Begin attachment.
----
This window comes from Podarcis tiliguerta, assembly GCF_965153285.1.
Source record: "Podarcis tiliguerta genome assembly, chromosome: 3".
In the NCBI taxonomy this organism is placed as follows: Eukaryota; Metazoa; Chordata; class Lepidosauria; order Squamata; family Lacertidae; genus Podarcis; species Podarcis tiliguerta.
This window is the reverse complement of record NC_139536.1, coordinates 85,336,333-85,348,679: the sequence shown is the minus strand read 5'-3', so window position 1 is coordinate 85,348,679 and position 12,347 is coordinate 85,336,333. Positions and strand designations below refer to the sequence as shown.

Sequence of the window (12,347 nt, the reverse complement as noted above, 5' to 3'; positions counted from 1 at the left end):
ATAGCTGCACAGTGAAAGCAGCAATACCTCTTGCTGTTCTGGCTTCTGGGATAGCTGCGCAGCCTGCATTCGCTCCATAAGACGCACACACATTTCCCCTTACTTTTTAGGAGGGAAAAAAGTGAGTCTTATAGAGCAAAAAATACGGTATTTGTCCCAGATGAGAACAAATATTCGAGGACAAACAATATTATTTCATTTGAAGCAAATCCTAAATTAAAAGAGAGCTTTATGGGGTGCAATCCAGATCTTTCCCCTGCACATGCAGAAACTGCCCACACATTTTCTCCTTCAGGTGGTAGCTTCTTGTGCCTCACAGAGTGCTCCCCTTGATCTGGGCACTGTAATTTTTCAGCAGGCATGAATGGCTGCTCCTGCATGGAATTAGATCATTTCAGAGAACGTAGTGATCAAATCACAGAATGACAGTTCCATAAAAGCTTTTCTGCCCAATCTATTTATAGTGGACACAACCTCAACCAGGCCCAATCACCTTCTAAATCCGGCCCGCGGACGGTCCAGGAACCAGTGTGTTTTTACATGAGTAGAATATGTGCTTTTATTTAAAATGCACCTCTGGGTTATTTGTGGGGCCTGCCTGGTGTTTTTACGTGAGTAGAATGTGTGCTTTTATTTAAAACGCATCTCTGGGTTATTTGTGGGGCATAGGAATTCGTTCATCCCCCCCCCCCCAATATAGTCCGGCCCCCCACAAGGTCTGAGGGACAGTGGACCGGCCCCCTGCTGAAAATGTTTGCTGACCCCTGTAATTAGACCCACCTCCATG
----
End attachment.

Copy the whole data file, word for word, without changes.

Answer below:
This window comes from Podarcis tiliguerta, assembly GCF_965153285.1.
Source record: "Podarcis tiliguerta genome assembly, chromosome: 3".
In the NCBI taxonomy this organism is placed as follows: Eukaryota; Metazoa; Chordata; class Lepidosauria; order Squamata; family Lacertidae; genus Podarcis; species Podarcis tiliguerta.
This window is the reverse complement of record NC_139536.1, coordinates 85,336,333-85,348,679: the sequence shown is the minus strand read 5'-3', so window position 1 is coordinate 85,348,679 and position 12,347 is coordinate 85,336,333. Positions and strand designations below refer to the sequence as shown.

Sequence of the window (12,347 nt, the reverse complement as noted above, 5' to 3'; positions counted from 1 at the left end):
ATAGCTGCACAGTGAAAGCAGCAATACCTCTTGCTGTTCTGGCTTCTGGGATAGCTGCGCAGCCTGCATTCGCTCCATAAGACGCACACACATTTCCCCTTACTTTTTAGGAGGGAAAAAAGTGAGTCTTATAGAGCAAAAAATACGGTATTTGTCCCAGATGAGAACAAATATTCGAGGACAAACAATATTATTTCATTTGAAGCAAATCCTAAATTAAAAGAGAGCTTTATGGGGTGCAATCCAGATCTTTCCCCTGCACATGCAGAAACTGCCCACACATTTTCTCCTTCAGGTGGTAGCTTCTTGTGCCTCACAGAGTGCTCCCCTTGATCTGGGCACTGTAATTTTTCAGCAGGCATGAATGGCTGCTCCTGCATGGAATTAGATCATTTCAGAGAACGTAGTGATCAAATCACAGAATGACAGTTCCATAAAAGCTTTTCTGCCCAATCTATTTATAGTGGACACAACCTCAACCAGGCCCAATCACCTTCTAAATCCGGCCCGCGGACGGTCCAGGAACCAGTGTGTTTTTACATGAGTAGAATATGTGCTTTTATTTAAAATGCACCTCTGGGTTATTTGTGGGGCCTGCCTGGTGTTTTTACGTGAGTAGAATGTGTGCTTTTATTTAAAACGCATCTCTGGGTTATTTGTGGGGCATAGGAATTCGTTCATCCCCCCCCCCCCAATATAGTCCGGCCCCCCACAAGGTCTGAGGGACAGTGGACCGGCCCCCTGCTGAAAATGTTTGCTGACCCCTGTAATTAGACCCACCTCCATG